Why teachers didn’t get a mention in Bob Dylan’s 1964 hit song is a mystery to me. Writers, parents and politicians are mentioned and of course they are important, but surely great teachers are significant instruments of change.
That teaching as a profession has changed in the decades since the tumultuous 60s is undeniable. Like all change, some has been good, some not so much.
Some change even seems contradictory. In Australia, the US and the UK for instance, the increasing professionalisation of teaching seems to have increased while at the same time respect and appreciation of teachers has decreased.
Some Good Changes.
Authoritarian teacher to learning facilitator.
Thankfully in most places, the rigid placement of carefully aligned rows of desks, all facing toward the front has been replaced by seating arrangements more suited to co-operative learning. We understand that children learn best when they are involved in the process, when they can research and exchange ideas.
This type of learning environment was a natural response to the understanding that learning had to be student centred and that children were more than simply empty vessels to be stuffed full of facts and figures. This will lead we hope to adults who can show initiative. Who won’t stand meekly waiting for someone to tell them what to do or worse, what to think. Classrooms may be a little more chaotic but it is worth it.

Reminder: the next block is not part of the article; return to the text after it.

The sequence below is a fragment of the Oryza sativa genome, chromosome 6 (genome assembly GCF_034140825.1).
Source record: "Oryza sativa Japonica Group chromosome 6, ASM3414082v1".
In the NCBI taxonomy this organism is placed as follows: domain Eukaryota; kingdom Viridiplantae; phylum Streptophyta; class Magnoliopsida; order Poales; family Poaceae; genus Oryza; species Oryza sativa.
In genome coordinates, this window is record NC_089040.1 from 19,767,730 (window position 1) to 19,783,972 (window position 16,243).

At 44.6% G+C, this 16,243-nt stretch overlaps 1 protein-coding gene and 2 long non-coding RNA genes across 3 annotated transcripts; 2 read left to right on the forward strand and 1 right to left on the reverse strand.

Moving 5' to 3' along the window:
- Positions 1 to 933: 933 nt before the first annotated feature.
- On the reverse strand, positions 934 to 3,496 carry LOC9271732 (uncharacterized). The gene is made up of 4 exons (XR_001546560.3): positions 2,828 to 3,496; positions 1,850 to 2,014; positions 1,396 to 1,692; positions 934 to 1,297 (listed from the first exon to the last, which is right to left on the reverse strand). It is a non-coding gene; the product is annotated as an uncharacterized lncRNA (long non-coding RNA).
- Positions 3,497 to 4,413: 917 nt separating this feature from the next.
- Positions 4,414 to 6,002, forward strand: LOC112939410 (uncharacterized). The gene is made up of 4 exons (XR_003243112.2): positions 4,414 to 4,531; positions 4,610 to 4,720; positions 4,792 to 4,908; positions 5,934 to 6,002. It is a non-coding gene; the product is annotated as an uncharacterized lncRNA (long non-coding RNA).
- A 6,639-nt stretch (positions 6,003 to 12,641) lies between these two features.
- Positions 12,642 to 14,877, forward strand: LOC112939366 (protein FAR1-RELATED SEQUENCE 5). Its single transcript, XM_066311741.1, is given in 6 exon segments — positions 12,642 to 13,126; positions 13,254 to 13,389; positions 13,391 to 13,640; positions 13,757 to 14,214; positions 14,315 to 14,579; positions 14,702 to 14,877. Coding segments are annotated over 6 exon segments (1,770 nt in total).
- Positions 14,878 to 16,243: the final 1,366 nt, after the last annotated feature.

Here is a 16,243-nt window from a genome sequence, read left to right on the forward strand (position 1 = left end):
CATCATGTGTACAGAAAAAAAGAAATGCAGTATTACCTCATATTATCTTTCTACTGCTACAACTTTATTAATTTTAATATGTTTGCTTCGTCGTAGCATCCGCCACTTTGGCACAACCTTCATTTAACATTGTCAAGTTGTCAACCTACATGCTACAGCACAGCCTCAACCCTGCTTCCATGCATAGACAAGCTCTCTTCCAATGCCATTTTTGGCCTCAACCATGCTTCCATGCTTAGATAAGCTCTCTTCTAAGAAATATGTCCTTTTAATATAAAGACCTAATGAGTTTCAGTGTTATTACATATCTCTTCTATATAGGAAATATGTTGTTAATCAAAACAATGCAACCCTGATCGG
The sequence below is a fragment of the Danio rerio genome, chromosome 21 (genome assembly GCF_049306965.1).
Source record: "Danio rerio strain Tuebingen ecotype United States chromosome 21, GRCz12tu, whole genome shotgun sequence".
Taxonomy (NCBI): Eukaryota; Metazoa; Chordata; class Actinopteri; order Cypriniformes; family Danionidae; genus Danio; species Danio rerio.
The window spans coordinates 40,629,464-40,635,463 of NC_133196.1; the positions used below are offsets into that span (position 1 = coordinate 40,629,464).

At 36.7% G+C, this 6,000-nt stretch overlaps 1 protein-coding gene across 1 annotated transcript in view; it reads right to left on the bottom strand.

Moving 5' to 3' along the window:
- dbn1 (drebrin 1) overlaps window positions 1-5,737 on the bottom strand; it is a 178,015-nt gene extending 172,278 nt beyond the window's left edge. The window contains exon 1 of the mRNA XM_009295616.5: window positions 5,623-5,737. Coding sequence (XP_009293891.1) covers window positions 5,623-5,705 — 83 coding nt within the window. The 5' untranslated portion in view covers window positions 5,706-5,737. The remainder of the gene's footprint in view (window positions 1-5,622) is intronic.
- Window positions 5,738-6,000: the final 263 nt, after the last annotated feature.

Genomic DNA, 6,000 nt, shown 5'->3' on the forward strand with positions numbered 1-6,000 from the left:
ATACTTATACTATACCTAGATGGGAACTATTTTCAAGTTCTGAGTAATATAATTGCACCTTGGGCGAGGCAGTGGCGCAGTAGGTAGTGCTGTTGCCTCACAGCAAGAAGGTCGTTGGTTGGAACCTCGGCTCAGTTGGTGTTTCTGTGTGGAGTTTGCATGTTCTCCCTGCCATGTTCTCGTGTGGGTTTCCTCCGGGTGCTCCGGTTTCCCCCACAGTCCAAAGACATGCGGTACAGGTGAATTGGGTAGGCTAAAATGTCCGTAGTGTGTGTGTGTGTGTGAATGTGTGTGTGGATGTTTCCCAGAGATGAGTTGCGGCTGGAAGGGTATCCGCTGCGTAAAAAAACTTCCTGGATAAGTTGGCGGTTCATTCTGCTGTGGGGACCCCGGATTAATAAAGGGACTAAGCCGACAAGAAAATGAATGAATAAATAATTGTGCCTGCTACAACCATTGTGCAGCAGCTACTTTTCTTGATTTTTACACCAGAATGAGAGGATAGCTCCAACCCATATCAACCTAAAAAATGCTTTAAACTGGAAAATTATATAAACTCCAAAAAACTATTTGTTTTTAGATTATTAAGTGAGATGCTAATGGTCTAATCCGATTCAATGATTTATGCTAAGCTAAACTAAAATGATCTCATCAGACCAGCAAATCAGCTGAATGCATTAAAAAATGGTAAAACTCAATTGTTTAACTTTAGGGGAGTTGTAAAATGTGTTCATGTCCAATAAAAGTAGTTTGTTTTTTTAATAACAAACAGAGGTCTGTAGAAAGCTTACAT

Text Books to Texts.
As English and literature teachers, being able to use actual written and film texts to teach language has been a huge move forward. I know there are still places that use text-books, I am just not sure why. I can understand having a number of such books available in the staffroom when teachers are looking for ideas or questions, however, as a learning tool they just are boring. Not a word I like to use but there really isn’t a better one.
Engaging students with wonderfully written pieces of literature which encourage them to become readers is far more effective. I never could understand how a short excerpt in a text book, followed by routinely unimaginative questions, could turn a reluctant reader around.
In saying this, I admit that it may be different in the junior classes and I would be interested to hear the opinion of Middle School teachers.
The Not So Good
Generalist not Specialist.
Okay, these things we know:
- Schools have dwindling budgets.
- There are increased legal supervision requirements.
- Subject experts don’t always make good teachers.
However, we also know:
- Just because you can speak English doesn’t mean you can teach it.
- Good classroom management skills don’t make for exciting teaching.
- If you don’t have deep subject knowledge you can’t adapt quickly to students’ questions.
We understand that school administrators are constantly under siege from the latest legal and accountability requirements. They have a tough job and it wasn’t necessarily one they were trained for.
I remember asking a friend who was a DP, how long it took to forget what it was like in the classroom. “Not very long,” was the reply. This creates very real problems when they are the people making decisions about staffing.
Inroads have been made in recent years to give teachers promotional opportunities that preclude going the admin pathway. However, I think we have missed the boat. Schools are places of learning and teaching needs to be the priority. As such, everyone in a school who holds a teaching qualification should teach, every semester. Even the Principal. Give teachers release time to do administrative tasks. Share the load around so that all teaching staff get an understanding of the whole picture.